Md. trooper's killer still sought; restaurant dispute blamed

State Trooper Wesley Brown, 24, was ambushed and killed by a gunman early Friday after an altercation with an unruly patron at a Forestville Applebee's, where he was working as a part-time security guard. Surveillance tape is being reviewed.
By David Nakamura and Maria Glod
Washington Post Staff Writer
Saturday, June 12, 2010

It was early Friday morning when off-duty Maryland State Trooper Wesley Brown left the Applebee's restaurant in Forestville, where he worked as a part-time security guard. Half an hour earlier, he had thrown out a disorderly patron who had refused to pay his bill.

Now, things seemed calmer as Brown -- wearing a bulletproof vest and a jacket marked "police" and carrying his police-issued handgun -- stepped toward the brown Maryland State Police cruiser parked just beyond the front door. He was talking on his mobile phone.

Moments later, Brown, 24, was dead, gunned down shortly before 12:40 a.m. by an unknown assailant in the dark. The gunman ran away, while Brown, covered in blood, stumbled into the restaurant and collapsed as patrons frantically dialed 911.

This was the scene police described Friday as they combed the restaurant, its parking lot and surveillance video for evidence in a case that one officer described as the "cold-blooded killing" of a young officer whose life seemed full of promise. Brown had recently asked his girlfriend, a District police officer, to marry him, family members said, and on Friday he was scheduled to lead a youth group on a tour of New York as part of a mentoring program Brown founded three years ago.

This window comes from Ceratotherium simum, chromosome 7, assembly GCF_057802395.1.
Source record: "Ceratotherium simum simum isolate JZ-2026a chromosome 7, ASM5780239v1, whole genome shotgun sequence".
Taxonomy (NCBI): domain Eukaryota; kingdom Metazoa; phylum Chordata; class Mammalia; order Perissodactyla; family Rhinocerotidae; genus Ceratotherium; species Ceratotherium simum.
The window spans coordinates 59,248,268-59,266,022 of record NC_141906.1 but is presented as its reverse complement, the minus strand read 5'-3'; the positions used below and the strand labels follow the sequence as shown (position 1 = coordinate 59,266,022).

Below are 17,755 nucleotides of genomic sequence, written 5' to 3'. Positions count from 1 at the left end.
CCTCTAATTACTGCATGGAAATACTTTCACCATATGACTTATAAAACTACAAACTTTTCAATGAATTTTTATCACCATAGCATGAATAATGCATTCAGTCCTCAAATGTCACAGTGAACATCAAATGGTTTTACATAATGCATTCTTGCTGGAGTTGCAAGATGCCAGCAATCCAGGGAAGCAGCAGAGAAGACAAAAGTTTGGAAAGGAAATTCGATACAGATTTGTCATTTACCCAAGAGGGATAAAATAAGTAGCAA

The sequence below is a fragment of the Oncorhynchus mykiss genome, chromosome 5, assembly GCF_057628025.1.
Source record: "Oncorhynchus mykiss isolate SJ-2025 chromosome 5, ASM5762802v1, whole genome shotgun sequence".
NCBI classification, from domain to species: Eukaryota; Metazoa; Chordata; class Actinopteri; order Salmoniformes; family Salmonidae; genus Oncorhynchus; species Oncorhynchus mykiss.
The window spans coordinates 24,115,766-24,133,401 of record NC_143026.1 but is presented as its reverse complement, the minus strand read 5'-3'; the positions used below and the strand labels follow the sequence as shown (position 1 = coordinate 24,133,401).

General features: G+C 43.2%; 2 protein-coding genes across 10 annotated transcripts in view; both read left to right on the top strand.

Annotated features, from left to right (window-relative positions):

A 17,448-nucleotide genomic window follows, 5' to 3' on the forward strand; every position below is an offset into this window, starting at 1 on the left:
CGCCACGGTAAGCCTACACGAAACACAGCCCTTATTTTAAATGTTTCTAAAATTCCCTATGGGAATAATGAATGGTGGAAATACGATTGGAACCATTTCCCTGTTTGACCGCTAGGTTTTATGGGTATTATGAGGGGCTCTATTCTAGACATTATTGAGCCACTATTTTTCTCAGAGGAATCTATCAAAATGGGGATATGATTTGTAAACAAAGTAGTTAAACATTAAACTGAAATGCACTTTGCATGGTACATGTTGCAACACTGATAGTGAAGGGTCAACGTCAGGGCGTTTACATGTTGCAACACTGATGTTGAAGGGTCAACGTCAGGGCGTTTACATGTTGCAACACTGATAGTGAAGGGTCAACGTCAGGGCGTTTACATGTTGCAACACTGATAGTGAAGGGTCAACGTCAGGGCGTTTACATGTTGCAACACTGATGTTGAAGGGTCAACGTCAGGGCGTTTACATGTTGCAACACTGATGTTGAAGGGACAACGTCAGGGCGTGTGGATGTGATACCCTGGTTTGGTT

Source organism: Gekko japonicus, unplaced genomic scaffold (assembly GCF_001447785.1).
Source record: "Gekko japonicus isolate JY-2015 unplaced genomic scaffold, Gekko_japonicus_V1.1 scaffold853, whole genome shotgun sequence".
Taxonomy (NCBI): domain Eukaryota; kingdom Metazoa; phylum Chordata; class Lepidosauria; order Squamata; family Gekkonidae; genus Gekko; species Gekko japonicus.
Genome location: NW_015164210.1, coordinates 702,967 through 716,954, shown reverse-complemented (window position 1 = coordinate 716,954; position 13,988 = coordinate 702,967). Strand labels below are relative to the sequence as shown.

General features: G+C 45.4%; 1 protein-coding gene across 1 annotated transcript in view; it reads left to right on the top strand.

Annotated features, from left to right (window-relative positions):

The gunman "took a whole lot from this family," said Brown's father, Sylvester, who sat with family outside his Northeast Washington home Friday afternoon. "If my son had arrested him, this wouldn't have happened, but that's not how my son is. He just told him to leave."

Investigators do not know how an argument over a restaurant check could have escalated into the ambush of a police officer and are trying to make sense of the killing. "It is something that is unfathomable. It shocks the conscience," said Maj. Andy Ellis, a spokesman for the Prince George's County Police Department, which is overseeing the investigation.

The shooter "knew this was a trooper," Ellis said. It wasn't clear how many times Brown had been shot, but police found several shell casings in the parking lot. The customer who failed to pay his bill is considered a "person of interest," Prince George's County police said, adding that they believe he returned and shot Brown. During a review of surveillance tapes from the restaurant and a nearby bank, police released images of that person. They also have interviewed at least 50 patrons and restaurant workers.

"It doesn't appear [Brown] even had a chance to draw his weapon," Ellis said. "It appears he was ambushed from the outside."

Although Brown was wearing a bulletproof vest, the bullets somehow entered in a way that allowed at least one to pierce his heart, Ellis said.

Police described the suspect as a black male between 5-foot-6 and 5-foot-8, about 130 pounds, and having short hair and a bit of a beard. He was wearing a Hugo Boss jacket. Ellis said the identity of the shooter is "a mystery at this point -- we don't have a name or know who this guy is" but is considered armed and dangerous.

Brown, the youngest of nine children, had overcome a youth marked by occasional trouble, family members said.

"He was a remarkable young man. He was on his way to becoming a fine trooper," said Maryland State Police Sgt. Rodney Morris, his supervisor. "All he wanted to do was serve Prince George's County."

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